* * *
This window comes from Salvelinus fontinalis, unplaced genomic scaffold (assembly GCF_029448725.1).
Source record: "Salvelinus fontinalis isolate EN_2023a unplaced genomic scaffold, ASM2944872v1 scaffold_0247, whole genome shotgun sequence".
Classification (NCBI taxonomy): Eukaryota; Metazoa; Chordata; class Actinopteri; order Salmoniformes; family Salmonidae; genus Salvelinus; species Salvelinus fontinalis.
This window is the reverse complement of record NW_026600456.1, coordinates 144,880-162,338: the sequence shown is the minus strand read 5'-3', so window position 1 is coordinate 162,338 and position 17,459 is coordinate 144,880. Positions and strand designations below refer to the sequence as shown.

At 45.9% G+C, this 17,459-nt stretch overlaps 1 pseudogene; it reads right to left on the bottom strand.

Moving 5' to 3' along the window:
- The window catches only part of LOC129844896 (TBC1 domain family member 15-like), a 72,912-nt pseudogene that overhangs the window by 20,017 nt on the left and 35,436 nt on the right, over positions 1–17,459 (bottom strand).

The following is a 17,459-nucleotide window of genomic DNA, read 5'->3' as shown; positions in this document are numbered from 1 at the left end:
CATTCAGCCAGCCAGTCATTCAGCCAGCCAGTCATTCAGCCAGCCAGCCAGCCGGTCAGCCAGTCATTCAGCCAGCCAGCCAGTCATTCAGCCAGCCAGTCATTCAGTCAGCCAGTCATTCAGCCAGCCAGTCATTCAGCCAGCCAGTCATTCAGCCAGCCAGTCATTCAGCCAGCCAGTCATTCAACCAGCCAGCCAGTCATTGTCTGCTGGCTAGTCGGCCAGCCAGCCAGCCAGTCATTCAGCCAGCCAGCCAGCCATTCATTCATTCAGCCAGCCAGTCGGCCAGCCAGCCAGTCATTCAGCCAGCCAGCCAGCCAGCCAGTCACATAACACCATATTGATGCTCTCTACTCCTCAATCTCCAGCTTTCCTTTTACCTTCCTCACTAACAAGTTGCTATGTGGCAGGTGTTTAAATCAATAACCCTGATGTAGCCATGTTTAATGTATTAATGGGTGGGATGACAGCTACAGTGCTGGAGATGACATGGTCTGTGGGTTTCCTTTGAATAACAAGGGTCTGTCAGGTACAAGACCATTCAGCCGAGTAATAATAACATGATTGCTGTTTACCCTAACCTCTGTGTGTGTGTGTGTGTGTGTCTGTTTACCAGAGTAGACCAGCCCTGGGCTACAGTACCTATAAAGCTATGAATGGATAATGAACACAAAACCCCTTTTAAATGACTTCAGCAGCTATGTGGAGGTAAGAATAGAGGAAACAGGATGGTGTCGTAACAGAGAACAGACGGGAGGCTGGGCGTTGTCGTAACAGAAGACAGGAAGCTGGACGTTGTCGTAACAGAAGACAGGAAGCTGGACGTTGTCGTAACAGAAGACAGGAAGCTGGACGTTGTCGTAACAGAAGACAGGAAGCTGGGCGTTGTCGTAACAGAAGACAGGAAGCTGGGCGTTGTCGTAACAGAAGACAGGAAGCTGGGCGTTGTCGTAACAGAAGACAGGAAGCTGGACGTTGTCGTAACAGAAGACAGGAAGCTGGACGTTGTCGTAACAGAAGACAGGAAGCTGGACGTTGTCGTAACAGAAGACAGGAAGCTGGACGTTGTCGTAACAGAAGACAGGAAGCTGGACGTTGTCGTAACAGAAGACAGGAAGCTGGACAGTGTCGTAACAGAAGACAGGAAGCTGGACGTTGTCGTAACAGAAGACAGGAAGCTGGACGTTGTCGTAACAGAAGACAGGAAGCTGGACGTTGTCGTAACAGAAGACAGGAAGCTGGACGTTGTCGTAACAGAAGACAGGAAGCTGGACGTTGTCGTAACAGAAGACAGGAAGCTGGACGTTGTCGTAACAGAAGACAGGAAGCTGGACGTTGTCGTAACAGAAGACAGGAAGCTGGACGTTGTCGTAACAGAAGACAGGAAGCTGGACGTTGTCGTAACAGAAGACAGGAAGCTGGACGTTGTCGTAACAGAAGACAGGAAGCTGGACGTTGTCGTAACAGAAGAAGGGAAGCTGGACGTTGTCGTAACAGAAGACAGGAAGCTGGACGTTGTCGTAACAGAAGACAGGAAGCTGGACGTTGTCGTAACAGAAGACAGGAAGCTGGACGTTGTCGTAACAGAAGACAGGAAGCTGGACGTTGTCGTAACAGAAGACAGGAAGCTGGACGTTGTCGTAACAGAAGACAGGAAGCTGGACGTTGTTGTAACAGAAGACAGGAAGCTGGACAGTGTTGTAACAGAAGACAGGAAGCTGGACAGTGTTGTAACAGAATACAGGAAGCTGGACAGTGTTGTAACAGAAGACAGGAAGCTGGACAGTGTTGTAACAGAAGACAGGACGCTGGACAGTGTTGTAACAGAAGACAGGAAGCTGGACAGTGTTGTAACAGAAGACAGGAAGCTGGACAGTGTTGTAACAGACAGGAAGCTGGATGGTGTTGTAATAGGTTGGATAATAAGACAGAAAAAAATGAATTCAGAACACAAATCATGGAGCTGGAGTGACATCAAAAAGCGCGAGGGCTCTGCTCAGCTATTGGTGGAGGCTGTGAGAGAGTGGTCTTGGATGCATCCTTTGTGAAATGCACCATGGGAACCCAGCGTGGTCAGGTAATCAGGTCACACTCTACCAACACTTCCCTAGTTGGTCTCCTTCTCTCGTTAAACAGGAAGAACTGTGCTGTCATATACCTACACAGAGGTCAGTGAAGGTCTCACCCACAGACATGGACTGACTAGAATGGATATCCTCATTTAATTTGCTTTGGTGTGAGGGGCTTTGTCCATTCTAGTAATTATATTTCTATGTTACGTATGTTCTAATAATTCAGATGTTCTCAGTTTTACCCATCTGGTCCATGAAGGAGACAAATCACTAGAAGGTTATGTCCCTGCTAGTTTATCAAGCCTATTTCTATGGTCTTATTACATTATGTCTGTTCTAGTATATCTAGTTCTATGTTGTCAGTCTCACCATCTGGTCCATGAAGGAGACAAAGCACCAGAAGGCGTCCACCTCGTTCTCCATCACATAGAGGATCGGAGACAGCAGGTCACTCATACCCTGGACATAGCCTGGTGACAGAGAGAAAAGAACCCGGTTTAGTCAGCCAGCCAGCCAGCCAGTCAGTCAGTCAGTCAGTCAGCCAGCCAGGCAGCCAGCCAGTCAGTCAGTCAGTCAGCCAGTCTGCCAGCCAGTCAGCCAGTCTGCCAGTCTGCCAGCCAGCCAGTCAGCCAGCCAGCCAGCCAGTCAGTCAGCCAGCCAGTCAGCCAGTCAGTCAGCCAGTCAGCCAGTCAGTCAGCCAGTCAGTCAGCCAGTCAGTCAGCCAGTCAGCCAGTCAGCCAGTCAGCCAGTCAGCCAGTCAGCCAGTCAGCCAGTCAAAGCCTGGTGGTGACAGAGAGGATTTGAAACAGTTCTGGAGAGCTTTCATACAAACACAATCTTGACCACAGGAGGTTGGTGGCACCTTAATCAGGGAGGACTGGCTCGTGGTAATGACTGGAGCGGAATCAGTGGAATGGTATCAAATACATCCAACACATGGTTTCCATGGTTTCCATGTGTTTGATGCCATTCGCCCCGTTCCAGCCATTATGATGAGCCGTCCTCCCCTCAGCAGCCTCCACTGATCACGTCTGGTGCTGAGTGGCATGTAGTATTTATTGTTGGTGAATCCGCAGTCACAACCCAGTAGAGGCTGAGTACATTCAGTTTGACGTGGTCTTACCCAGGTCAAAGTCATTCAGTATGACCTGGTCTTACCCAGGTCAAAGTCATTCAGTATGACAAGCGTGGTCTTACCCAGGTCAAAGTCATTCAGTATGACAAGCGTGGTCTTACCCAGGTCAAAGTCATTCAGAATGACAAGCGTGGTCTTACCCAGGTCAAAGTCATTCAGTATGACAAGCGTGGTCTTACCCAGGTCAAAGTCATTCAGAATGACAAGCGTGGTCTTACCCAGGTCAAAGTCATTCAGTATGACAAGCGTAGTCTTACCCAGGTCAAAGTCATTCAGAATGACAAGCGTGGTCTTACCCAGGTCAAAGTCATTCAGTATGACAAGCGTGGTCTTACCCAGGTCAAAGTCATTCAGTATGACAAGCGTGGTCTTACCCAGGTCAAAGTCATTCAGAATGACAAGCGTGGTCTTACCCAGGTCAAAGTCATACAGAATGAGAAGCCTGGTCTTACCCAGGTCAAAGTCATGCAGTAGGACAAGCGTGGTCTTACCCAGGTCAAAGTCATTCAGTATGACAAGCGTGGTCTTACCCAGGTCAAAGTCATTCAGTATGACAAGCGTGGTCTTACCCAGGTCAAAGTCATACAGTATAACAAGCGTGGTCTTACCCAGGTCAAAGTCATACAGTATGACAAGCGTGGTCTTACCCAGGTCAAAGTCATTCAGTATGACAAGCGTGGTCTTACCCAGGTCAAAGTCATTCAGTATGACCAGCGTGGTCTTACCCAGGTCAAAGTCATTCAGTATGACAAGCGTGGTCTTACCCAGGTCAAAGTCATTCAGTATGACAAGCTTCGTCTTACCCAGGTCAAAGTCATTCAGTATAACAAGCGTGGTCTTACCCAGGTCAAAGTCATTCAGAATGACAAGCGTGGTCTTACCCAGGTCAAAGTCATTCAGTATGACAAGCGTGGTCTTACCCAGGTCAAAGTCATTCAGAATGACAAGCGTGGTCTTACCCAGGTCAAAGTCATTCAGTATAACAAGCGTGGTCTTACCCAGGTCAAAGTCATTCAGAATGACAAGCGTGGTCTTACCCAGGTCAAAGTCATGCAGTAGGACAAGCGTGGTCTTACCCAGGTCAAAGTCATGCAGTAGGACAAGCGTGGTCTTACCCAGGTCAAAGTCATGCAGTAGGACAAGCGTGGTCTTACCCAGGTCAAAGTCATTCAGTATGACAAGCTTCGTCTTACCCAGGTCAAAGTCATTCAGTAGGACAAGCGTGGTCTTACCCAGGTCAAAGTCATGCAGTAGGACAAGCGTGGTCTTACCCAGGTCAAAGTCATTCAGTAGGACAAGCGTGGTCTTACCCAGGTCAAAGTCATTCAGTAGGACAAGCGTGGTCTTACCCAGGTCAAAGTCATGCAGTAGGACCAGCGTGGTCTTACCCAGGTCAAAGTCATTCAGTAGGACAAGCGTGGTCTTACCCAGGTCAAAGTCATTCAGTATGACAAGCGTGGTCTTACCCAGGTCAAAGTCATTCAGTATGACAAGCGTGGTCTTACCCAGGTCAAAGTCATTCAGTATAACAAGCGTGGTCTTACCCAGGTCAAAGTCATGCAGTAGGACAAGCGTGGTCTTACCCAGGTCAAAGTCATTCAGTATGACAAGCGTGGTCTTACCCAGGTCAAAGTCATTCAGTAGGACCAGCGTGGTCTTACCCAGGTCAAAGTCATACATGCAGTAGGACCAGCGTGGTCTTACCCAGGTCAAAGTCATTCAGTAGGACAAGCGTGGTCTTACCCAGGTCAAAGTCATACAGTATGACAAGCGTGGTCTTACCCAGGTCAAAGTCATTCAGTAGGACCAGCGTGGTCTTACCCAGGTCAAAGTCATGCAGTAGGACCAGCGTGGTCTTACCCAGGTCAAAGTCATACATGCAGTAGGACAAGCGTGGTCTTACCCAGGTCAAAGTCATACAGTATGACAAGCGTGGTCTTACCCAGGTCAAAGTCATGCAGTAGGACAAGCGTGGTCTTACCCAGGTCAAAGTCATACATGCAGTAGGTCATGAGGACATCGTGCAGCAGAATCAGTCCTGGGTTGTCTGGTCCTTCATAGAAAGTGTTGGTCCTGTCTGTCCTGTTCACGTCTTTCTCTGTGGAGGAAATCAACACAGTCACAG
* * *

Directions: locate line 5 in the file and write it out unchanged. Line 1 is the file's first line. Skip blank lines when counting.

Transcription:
At 45.9% G+C, this 17,459-nt stretch overlaps 1 pseudogene; it reads right to left on the bottom strand.